NACCHO Aboriginal Health and #FASD #BacktoSchool : Download or View @NOFASDAustralia Teachers play a critical role in facilitating positive learning and life outcomes for students with FASD.

” NACCHO in 2018 partnered with the Menzies School of Health Research and the Telethon Kids Institute (TKI) to develop and implement health promotion resources and interventions to prevent and reduce the impacts of Fetal Alcohol Spectrum Disorders (FASD) on Aboriginal and Torres Strait Islander families and young children.”

 Although high rates of alcohol consumption have been reported across all Australian populations, research shows that Aboriginal and Torres Strait Islander women are more likely to consume alcohol at harmful levels during pregnancy, thereby greatly increasing the risk of stillbirths, infant mortality and infants born with an intellectual disability.”

FASD is an umbrella term used to describe the range of effects that can occur in individuals whose mother consumed alcohol during pregnancy.

These effects may include physical, mental, behavioral, developmental, and or learning disabilities with possible lifelong implications.”

From the FASD Strategy 2018 -2028 NACCHO Post 

Teachers play a critical role in facilitating positive learning and life outcomes for students with FASD.

These children do not respond to traditional instructions or classroom management techniques, and while many children with FASD have average or high intelligence, they also have complex needs which impact many aspects of the school environment. Behaviours and challenges of a child with FASD vary, and can include:

  • learning difficulties
  • impulsiveness
  • difficulty connecting actions to consequences (don’t learn from mistakes)
  • difficulty making and keeping friends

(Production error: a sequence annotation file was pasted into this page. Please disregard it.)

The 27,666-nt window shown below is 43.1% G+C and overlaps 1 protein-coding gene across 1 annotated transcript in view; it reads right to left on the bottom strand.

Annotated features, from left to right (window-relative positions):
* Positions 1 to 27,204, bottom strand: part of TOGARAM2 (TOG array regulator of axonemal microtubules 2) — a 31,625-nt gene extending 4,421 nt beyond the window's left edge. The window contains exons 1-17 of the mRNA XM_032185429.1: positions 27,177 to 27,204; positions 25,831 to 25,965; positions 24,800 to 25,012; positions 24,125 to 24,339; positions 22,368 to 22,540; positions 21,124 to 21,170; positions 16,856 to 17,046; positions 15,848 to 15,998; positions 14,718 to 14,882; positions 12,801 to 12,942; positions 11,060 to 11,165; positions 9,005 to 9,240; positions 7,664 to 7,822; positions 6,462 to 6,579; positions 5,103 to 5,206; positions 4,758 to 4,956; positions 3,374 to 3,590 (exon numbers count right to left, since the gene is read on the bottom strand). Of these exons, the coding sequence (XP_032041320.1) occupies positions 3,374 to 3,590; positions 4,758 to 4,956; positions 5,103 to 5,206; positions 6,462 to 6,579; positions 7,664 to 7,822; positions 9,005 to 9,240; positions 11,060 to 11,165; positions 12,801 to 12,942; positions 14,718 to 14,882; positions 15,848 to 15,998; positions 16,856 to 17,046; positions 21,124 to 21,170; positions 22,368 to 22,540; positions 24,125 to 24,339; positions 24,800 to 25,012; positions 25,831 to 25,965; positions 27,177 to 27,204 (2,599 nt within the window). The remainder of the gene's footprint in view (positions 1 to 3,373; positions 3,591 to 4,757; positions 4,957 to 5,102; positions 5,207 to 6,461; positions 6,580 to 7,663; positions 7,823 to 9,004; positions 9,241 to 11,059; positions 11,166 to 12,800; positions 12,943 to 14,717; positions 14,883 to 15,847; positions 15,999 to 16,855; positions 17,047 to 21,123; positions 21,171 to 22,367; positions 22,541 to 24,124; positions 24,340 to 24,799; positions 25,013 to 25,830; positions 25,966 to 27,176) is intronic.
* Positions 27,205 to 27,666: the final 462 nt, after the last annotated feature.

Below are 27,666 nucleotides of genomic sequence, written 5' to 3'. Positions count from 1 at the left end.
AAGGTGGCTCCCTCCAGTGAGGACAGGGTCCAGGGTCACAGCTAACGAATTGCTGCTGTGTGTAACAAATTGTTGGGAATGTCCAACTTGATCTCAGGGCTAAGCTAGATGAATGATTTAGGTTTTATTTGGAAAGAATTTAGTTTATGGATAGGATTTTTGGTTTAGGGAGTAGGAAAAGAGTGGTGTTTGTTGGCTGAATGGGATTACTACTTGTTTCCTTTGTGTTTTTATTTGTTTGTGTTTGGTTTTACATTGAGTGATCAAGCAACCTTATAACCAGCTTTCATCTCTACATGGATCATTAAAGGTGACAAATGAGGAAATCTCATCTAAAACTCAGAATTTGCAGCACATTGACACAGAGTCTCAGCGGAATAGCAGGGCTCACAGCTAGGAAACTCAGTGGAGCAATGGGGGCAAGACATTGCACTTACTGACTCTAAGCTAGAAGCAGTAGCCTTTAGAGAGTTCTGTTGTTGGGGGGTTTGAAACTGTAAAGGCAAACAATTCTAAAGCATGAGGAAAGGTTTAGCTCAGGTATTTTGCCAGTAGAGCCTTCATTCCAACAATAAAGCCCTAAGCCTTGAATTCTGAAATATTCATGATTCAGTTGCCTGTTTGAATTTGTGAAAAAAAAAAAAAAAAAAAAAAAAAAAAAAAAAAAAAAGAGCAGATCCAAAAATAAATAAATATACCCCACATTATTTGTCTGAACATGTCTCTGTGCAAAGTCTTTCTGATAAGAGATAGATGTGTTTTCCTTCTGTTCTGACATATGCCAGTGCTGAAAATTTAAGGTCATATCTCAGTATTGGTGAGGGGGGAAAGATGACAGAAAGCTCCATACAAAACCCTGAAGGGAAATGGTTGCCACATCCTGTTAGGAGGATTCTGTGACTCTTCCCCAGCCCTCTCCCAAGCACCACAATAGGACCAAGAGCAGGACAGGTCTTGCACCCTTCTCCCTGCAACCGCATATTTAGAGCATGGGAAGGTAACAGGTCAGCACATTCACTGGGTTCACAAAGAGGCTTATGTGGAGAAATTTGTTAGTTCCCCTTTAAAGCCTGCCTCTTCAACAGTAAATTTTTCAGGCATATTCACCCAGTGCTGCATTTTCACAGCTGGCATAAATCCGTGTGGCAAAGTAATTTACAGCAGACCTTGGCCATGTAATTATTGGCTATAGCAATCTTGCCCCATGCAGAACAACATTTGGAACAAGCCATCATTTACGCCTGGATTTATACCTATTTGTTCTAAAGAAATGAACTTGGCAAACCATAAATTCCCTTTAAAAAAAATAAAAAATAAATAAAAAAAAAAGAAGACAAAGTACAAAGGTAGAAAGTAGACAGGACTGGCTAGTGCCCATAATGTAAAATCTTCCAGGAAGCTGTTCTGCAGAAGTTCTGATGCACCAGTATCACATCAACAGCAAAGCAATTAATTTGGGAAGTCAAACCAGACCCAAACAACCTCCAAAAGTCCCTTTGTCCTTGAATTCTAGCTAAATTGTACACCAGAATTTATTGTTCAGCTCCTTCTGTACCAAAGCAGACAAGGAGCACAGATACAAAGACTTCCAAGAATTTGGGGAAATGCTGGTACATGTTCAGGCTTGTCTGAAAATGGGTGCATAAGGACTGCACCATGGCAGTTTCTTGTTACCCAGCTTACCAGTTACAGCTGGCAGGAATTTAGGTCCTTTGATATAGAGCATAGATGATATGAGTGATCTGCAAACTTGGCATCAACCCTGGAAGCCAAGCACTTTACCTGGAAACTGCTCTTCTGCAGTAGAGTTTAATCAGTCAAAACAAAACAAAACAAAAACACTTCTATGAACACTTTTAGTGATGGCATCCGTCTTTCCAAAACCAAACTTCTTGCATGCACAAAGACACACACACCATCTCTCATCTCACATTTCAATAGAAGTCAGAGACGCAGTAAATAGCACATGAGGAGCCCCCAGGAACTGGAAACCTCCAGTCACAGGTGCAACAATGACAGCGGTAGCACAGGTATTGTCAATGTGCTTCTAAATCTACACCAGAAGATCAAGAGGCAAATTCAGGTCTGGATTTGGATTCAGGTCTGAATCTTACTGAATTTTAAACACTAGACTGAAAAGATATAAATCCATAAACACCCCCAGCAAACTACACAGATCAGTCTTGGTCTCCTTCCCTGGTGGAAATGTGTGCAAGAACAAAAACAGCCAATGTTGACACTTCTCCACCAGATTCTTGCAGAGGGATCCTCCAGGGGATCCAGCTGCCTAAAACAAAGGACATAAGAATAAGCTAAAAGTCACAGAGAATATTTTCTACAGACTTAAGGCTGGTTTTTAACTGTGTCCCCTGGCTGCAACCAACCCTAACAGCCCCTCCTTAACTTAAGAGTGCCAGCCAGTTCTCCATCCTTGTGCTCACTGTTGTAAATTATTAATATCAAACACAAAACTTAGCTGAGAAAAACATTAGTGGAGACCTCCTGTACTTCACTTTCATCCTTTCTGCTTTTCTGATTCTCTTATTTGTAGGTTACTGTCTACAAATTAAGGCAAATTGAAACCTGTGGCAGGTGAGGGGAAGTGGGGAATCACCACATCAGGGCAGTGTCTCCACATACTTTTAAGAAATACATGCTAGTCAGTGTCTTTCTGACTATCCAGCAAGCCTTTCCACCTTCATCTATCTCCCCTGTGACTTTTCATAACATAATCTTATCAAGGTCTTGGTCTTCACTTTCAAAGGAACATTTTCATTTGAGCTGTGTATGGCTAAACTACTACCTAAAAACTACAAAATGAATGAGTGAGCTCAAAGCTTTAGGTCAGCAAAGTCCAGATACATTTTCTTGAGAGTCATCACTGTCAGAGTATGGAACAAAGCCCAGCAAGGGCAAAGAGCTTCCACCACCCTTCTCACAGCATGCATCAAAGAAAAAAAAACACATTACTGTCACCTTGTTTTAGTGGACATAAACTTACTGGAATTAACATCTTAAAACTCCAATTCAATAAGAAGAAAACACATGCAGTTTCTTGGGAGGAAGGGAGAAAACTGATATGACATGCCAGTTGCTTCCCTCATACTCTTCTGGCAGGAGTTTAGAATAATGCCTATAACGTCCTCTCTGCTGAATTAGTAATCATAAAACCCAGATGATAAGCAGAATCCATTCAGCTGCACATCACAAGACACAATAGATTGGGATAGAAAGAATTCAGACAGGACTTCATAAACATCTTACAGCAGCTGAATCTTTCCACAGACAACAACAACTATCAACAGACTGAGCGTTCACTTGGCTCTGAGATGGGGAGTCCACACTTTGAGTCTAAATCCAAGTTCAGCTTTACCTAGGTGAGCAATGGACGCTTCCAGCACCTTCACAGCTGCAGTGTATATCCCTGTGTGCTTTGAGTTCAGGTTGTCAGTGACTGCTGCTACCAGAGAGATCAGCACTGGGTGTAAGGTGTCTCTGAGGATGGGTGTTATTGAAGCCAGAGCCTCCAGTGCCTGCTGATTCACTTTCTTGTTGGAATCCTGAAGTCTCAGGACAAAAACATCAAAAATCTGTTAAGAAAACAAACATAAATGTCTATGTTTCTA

• attention / hyperactivity
  • memory challenges (short and long term)
  • developmental delays

NOFASD Australia’s website provides a range of resources for teachers and educators.

We have also produced a number of webinars including a 45 minute webinar for teachers which can be viewed here.

Some valuable resources include:

The Marulu FASD Strategy publication Fetal Alcohol Spectrum Disorder (FASD) and complex trauma: A resource for educators is valuable for educators and other professionals.

This book contains detailed information about FASD and how it interacts with trauma, and provides many practical strategies for supporting young people with FASD in the classroom.

South Australia’s Department of Education has a comprehensive webpage on Fetal Alcohol Spectrum Disorder which can be accessed here. This page covers the education implications of FASD, managing FASD in education and care, supporting children and families with FASD and related resources. Downloadable resources include:

  • An interoception support planwhich provides a detailed explanation and opportunity for the development of individualised strategies to assist children to understand their bodies and thus self-regulate.
  • sensory overview support planwhich can provide a detailed understanding of individual sensory difficulties and assist in developing strategies to minimise sensory overload in the education setting.
  • regulation scale which assists children and adolescents to identify what is impacting their mood, what signals their body is giving them, and ways to respond and manage their change in mood.

WRAP Schools has produced short videos based on 8 Magic Keys: Developing Successful Interventions for Students with FAS by Deb Evensen and Jan Lutke. These are valuable resources for teachers and may be beneficial for parents and caregivers too. Read an overview of each Magic Key and watch them here.

NOFASD Australia’s resource, an Introduction to Teachers, can be downloaded and completed by parents/carers to provide specific information on strengths, challenges, and effective strategies for their individual child.

We recommend you access NOFASD’s comprehensive resources for teachers and educators. Recommended links include:

Supporting students with FASD – online learning

Trying Differently Rather Than Harder – highly recommended reading

Teaching a student with FASD